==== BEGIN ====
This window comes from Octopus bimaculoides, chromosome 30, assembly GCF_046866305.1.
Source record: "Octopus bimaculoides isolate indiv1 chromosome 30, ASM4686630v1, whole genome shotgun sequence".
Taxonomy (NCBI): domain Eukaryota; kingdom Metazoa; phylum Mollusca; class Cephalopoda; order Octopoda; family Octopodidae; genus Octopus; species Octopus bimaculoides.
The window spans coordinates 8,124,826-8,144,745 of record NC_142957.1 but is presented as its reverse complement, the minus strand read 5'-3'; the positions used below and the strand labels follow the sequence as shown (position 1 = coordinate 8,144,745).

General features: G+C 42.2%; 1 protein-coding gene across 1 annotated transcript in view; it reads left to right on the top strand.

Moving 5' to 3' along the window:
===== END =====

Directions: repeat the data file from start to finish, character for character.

This window comes from Octopus bimaculoides, chromosome 30, assembly GCF_046866305.1.
Source record: "Octopus bimaculoides isolate indiv1 chromosome 30, ASM4686630v1, whole genome shotgun sequence".
Taxonomy (NCBI): domain Eukaryota; kingdom Metazoa; phylum Mollusca; class Cephalopoda; order Octopoda; family Octopodidae; genus Octopus; species Octopus bimaculoides.
The window spans coordinates 8,124,826-8,144,745 of record NC_142957.1 but is presented as its reverse complement, the minus strand read 5'-3'; the positions used below and the strand labels follow the sequence as shown (position 1 = coordinate 8,144,745).

General features: G+C 42.2%; 1 protein-coding gene across 1 annotated transcript in view; it reads left to right on the top strand.

Moving 5' to 3' along the window: